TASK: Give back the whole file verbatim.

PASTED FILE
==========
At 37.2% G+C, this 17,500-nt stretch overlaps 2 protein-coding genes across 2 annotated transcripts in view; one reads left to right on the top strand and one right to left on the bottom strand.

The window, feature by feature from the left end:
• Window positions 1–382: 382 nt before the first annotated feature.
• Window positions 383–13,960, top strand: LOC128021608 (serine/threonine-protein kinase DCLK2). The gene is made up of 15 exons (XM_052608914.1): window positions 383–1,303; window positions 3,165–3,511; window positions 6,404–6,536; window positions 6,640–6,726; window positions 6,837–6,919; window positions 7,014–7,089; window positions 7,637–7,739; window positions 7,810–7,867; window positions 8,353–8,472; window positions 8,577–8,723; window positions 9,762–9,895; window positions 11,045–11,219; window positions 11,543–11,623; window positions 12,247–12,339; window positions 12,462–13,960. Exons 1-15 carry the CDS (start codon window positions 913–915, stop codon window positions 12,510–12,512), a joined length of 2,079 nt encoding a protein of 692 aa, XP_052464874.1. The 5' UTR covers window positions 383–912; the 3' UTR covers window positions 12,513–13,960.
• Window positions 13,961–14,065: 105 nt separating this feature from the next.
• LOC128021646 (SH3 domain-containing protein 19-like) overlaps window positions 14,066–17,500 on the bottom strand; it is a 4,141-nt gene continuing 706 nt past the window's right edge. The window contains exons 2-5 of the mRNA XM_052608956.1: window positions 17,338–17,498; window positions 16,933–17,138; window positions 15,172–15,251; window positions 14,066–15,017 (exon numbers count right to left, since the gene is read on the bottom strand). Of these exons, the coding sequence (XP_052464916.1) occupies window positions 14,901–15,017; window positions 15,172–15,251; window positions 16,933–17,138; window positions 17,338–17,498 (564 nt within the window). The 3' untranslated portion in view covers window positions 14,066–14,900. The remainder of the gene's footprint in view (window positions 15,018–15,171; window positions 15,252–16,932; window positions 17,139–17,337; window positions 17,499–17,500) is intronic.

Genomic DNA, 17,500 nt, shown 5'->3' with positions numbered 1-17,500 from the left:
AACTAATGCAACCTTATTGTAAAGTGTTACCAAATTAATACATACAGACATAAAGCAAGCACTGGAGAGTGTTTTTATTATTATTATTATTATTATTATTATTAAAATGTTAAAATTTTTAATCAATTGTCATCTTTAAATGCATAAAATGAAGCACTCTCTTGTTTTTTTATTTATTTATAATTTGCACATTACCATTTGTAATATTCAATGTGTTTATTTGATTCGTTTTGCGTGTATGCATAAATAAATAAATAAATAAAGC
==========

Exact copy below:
At 37.2% G+C, this 17,500-nt stretch overlaps 2 protein-coding genes across 2 annotated transcripts in view; one reads left to right on the top strand and one right to left on the bottom strand.

The window, feature by feature from the left end:
• Window positions 1–382: 382 nt before the first annotated feature.
• Window positions 383–13,960, top strand: LOC128021608 (serine/threonine-protein kinase DCLK2). The gene is made up of 15 exons (XM_052608914.1): window positions 383–1,303; window positions 3,165–3,511; window positions 6,404–6,536; window positions 6,640–6,726; window positions 6,837–6,919; window positions 7,014–7,089; window positions 7,637–7,739; window positions 7,810–7,867; window positions 8,353–8,472; window positions 8,577–8,723; window positions 9,762–9,895; window positions 11,045–11,219; window positions 11,543–11,623; window positions 12,247–12,339; window positions 12,462–13,960. Exons 1-15 carry the CDS (start codon window positions 913–915, stop codon window positions 12,510–12,512), a joined length of 2,079 nt encoding a protein of 692 aa, XP_052464874.1. The 5' UTR covers window positions 383–912; the 3' UTR covers window positions 12,513–13,960.
• Window positions 13,961–14,065: 105 nt separating this feature from the next.
• LOC128021646 (SH3 domain-containing protein 19-like) overlaps window positions 14,066–17,500 on the bottom strand; it is a 4,141-nt gene continuing 706 nt past the window's right edge. The window contains exons 2-5 of the mRNA XM_052608956.1: window positions 17,338–17,498; window positions 16,933–17,138; window positions 15,172–15,251; window positions 14,066–15,017 (exon numbers count right to left, since the gene is read on the bottom strand). Of these exons, the coding sequence (XP_052464916.1) occupies window positions 14,901–15,017; window positions 15,172–15,251; window positions 16,933–17,138; window positions 17,338–17,498 (564 nt within the window). The 3' untranslated portion in view covers window positions 14,066–14,900. The remainder of the gene's footprint in view (window positions 15,018–15,171; window positions 15,252–16,932; window positions 17,139–17,337; window positions 17,499–17,500) is intronic.

Genomic DNA, 17,500 nt, shown 5'->3' with positions numbered 1-17,500 from the left:
AACTAATGCAACCTTATTGTAAAGTGTTACCAAATTAATACATACAGACATAAAGCAAGCACTGGAGAGTGTTTTTATTATTATTATTATTATTATTATTATTAAAATGTTAAAATTTTTAATCAATTGTCATCTTTAAATGCATAAAATGAAGCACTCTCTTGTTTTTTTATTTATTTATAATTTGCACATTACCATTTGTAATATTCAATGTGTTTATTTGATTCGTTTTGCGTGTATGCATAAATAAATAAATAAATAAAGC